Editorial Desk Editorial team Account! Bringing you entrepreneurial stories. Flourishive views the world through the eyes of entrepreneurship—ambition, ​empathy, the ​grind. Be inspired by articles curated by Flourishive Contributors.

Blue Chips vs. Penny Stocks – A Guide for New Investors

3 min read

Are you new to buying stocks and shares? Welcome. Good decision.

The stock market is the only way to consistently invest your money and beat inflation.  That’s why insurance companies and pension funds invest their income in stocks.

Is it risky? Not if you do it right.

Risk vs. Reward

How much risk are you prepared to take? Are you investing your life savings or a windfall you could live without if things go wrong? Can you afford to lose everything you invest?

Caution sign image by Clker-Free-Vector-Images from Pixabay

The bigger your appetite for risk, the bigger potential there is to make quick profits – Equally, the bigger potential there is to lose everything.

Penny Stocks

Penny stocks are shares that are priced in cents or a few dollars rather than hundreds of dollars. Prices are often more volatile, meaning they move up and down more, so the potential is there to make a profit in the shortterm.

Blue Chips

Blue-chip stocks are the big companies whose shares are priced higher. Prices only move fractionally from one day to the next unless there is a major announcement. The potential for short-term gain is minimal, but blue chips will generally grow in price over the long term. These are the shares pension funds buy.

Are You a Trader or an Investor?

Traders plan their stock purchases and sales to make a profit over the short-term. You do need to actively manage your trading account, so if you want a hands-off investment this is not for you.

Traders will often invest in penny stocks because they have a larger potential for gain on a daily basis.

Investors plan their stock purchases to make profits over the long term. They often buy blue-chip stocks intending to keep the stock for five to ten years. Blue chips are less affected by large daily price movements than penny shares, so you do not need to be constantly online to monitor their performance.

Reducing Your Risk

Every investor should minimize their risk. It’s easy to do, you just have to follow common-sense strategies and avoid impulse trades.


You can never spend too much time on research. If you are buying a stock you need to know everything about the company, from the impact of Covid-19, to how much it owes, and its anticipated sales.

Know the stocks to buy now by following the financial news, subscribing to free tip-sheets, as well as one or two paid advice services. These people are paid to know what’s happening. They have years of experience that you can access for a few dollars a month.

Learn how to read financial charts because much of the information you will see comes in the form of candlestick and trend graphs.

Start Virtual Trading

When you feel you understand the market and have researched a few stocks, it is time to start virtual trading.

Most trading platforms offer a virtual trading option where you start with $10,000 of virtual money. Many virtual trading platforms are free, so they offer you a pain-free learning experience while you are still a beginner in stock trading and investing. You could have two or three virtual trading accounts, use different strategies for each, then compare the results.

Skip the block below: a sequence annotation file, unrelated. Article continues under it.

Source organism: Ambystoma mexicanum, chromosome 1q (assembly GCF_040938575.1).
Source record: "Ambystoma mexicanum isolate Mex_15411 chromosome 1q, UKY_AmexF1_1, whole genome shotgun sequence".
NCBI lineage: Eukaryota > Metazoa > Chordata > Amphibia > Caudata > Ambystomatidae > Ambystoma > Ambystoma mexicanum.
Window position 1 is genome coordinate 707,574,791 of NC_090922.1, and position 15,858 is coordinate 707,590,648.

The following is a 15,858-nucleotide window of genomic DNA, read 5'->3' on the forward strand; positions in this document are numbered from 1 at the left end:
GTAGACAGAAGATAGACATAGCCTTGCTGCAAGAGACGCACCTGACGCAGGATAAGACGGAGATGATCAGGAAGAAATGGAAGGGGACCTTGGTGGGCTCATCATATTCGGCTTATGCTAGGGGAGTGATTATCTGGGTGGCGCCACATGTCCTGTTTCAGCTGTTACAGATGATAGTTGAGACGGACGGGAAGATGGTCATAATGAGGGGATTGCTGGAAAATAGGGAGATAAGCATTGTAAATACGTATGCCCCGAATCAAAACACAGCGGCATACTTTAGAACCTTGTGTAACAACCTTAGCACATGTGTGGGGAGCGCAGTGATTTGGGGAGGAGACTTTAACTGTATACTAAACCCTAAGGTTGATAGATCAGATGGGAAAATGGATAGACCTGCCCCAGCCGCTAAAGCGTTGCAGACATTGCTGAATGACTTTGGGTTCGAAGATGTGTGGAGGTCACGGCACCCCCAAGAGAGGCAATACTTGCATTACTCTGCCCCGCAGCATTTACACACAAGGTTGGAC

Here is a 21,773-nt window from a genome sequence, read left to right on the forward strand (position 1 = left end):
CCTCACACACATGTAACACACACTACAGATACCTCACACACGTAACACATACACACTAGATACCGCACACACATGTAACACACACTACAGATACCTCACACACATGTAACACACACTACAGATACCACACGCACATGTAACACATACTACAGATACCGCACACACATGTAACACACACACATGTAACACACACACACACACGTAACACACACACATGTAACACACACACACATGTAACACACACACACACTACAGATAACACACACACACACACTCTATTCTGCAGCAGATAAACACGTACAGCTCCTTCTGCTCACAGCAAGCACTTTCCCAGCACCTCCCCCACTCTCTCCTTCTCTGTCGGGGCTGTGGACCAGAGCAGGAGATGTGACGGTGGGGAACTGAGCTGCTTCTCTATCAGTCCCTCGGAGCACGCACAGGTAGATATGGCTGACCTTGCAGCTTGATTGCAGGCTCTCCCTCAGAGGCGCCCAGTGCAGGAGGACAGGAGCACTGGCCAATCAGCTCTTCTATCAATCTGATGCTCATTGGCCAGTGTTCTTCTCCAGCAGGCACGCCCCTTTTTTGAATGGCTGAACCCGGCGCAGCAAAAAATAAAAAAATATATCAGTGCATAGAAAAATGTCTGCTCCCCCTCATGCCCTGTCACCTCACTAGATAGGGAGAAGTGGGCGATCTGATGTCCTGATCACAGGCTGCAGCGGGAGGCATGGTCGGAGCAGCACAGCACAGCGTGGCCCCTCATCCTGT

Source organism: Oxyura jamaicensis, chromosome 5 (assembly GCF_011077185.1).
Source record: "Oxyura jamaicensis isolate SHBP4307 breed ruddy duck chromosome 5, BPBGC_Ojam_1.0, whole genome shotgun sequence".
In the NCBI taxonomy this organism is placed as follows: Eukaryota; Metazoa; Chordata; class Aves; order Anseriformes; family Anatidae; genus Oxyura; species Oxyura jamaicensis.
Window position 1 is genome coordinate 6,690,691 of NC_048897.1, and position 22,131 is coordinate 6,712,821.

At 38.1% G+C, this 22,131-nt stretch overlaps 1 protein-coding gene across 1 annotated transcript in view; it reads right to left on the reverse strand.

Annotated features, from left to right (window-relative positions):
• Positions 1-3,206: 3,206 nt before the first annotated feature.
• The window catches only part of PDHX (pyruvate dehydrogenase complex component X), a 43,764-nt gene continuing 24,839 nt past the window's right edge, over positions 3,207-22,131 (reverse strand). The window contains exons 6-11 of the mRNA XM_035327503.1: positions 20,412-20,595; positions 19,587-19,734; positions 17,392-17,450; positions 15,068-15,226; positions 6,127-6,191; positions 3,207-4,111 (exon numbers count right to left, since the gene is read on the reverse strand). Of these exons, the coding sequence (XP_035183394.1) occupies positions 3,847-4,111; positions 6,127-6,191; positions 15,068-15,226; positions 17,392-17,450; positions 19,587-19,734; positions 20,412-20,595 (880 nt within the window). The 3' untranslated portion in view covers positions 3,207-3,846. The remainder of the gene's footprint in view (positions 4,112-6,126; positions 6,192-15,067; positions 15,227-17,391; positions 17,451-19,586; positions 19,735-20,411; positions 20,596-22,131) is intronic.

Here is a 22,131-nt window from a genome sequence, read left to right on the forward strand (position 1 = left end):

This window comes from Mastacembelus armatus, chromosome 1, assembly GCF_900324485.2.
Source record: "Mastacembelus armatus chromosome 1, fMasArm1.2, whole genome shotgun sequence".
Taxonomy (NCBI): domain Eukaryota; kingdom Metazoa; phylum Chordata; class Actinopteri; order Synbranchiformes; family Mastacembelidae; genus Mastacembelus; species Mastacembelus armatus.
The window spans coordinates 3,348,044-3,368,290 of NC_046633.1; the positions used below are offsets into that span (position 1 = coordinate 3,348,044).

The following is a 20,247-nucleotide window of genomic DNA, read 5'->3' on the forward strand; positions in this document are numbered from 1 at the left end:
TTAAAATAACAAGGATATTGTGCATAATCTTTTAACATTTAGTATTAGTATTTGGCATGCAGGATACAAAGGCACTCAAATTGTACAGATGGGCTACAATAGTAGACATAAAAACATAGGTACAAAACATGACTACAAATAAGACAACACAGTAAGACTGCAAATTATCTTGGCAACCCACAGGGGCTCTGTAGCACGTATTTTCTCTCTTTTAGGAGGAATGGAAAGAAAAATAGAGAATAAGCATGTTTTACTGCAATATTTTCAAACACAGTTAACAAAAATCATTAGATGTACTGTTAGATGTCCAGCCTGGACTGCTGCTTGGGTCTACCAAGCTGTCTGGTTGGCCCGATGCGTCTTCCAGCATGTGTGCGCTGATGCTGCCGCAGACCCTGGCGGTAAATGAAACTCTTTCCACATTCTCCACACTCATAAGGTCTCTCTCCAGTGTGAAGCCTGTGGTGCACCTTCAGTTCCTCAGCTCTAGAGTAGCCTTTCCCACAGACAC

Whether virtual trading or trading for real, you need to diversify your holdings.

Yes, you could invest all your $10,000 in one “hot stock” that was tipped to double in price. If it does double, you got lucky. Equally, a volatile stock could crash and burn, halving your capital.

If you spread your money over ten stocks, the damage you suffer if one stock crashes is limited. Yes, your potential profit is also limited, but as a new investor, protecting your capital should be your first priority.

Plan Your Trades

The stocks you buy might go down in price. What do you do?

Before you buy, you need to work out your stop-loss position, the price you will sell at if the stock I falling. This will mean selling at a loss, but you will limit your losses compared to hanging on and hoping the price will go up again.

Similarly, you need to work out what price you will sell at if the price goes up. This is your take-profit position. It might seem counter-intuitive to sell if the price is going up, but when you sell, you lock in your profit. If you hold on and wait for an even higher price, the shares could crash before you could sell.

Never Hold Penny Stocks Overnight

Buy and sell the same trading day. That way you avoid the risk of anything happening that could destroy the value of yopur shares in the sixteen hours the markets are closed.

Decision Time

Do you invest in blue-chip or penny stocks?

If you are investing your life savings or have limited time to track your investment,  go for blue-chips because they are the safer bet in the long run.

If you are buying stocks with money you can afford to lose AND can find the time to track your investment then penny stocks could give you a bigger short-term gain, as long as you are happy with the higher risk profile.

One way to get the best of both worlds would be to put most of your money into blue-chips and one-third into penny stocks, but you still need to be able to monitor your penny hares closely and to set up automatic selling positions

Editorial Desk Editorial team Account! Bringing you entrepreneurial stories. Flourishive views the world through the eyes of entrepreneurship—ambition, ​empathy, the ​grind. Be inspired by articles curated by Flourishive Contributors.